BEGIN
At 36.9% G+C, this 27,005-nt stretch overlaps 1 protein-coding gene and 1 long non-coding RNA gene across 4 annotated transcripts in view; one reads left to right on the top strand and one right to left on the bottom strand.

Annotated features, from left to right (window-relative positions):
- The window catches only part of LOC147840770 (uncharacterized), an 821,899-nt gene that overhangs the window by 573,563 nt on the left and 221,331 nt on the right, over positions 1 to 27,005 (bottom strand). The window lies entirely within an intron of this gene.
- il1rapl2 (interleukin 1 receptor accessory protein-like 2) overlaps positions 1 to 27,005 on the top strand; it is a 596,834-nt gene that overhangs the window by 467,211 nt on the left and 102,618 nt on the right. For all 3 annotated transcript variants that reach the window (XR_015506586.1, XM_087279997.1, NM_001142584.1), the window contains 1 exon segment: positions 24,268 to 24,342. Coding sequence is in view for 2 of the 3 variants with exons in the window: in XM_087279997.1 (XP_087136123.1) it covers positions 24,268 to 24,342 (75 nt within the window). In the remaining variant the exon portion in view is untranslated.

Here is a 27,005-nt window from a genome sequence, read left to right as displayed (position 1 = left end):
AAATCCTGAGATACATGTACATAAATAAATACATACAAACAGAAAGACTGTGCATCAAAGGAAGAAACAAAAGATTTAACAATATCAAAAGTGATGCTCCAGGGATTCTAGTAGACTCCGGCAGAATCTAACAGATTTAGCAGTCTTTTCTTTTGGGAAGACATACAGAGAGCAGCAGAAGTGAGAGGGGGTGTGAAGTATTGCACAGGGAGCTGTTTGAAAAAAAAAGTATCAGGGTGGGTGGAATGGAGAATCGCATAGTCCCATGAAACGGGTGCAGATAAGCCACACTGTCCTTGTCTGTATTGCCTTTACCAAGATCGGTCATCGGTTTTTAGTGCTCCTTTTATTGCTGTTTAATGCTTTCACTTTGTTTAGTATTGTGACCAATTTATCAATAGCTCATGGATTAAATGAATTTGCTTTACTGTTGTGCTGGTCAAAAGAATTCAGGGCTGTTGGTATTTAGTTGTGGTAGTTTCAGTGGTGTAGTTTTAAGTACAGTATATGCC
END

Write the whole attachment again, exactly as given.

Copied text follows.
At 36.9% G+C, this 27,005-nt stretch overlaps 1 protein-coding gene and 1 long non-coding RNA gene across 4 annotated transcripts in view; one reads left to right on the top strand and one right to left on the bottom strand.

Annotated features, from left to right (window-relative positions):
- The window catches only part of LOC147840770 (uncharacterized), an 821,899-nt gene that overhangs the window by 573,563 nt on the left and 221,331 nt on the right, over positions 1 to 27,005 (bottom strand). The window lies entirely within an intron of this gene.
- il1rapl2 (interleukin 1 receptor accessory protein-like 2) overlaps positions 1 to 27,005 on the top strand; it is a 596,834-nt gene that overhangs the window by 467,211 nt on the left and 102,618 nt on the right. For all 3 annotated transcript variants that reach the window (XR_015506586.1, XM_087279997.1, NM_001142584.1), the window contains 1 exon segment: positions 24,268 to 24,342. Coding sequence is in view for 2 of the 3 variants with exons in the window: in XM_087279997.1 (XP_087136123.1) it covers positions 24,268 to 24,342 (75 nt within the window). In the remaining variant the exon portion in view is untranslated.

Here is a 27,005-nt window from a genome sequence, read left to right as displayed (position 1 = left end):
AAATCCTGAGATACATGTACATAAATAAATACATACAAACAGAAAGACTGTGCATCAAAGGAAGAAACAAAAGATTTAACAATATCAAAAGTGATGCTCCAGGGATTCTAGTAGACTCCGGCAGAATCTAACAGATTTAGCAGTCTTTTCTTTTGGGAAGACATACAGAGAGCAGCAGAAGTGAGAGGGGGTGTGAAGTATTGCACAGGGAGCTGTTTGAAAAAAAAAGTATCAGGGTGGGTGGAATGGAGAATCGCATAGTCCCATGAAACGGGTGCAGATAAGCCACACTGTCCTTGTCTGTATTGCCTTTACCAAGATCGGTCATCGGTTTTTAGTGCTCCTTTTATTGCTGTTTAATGCTTTCACTTTGTTTAGTATTGTGACCAATTTATCAATAGCTCATGGATTAAATGAATTTGCTTTACTGTTGTGCTGGTCAAAAGAATTCAGGGCTGTTGGTATTTAGTTGTGGTAGTTTCAGTGGTGTAGTTTTAAGTACAGTATATGCC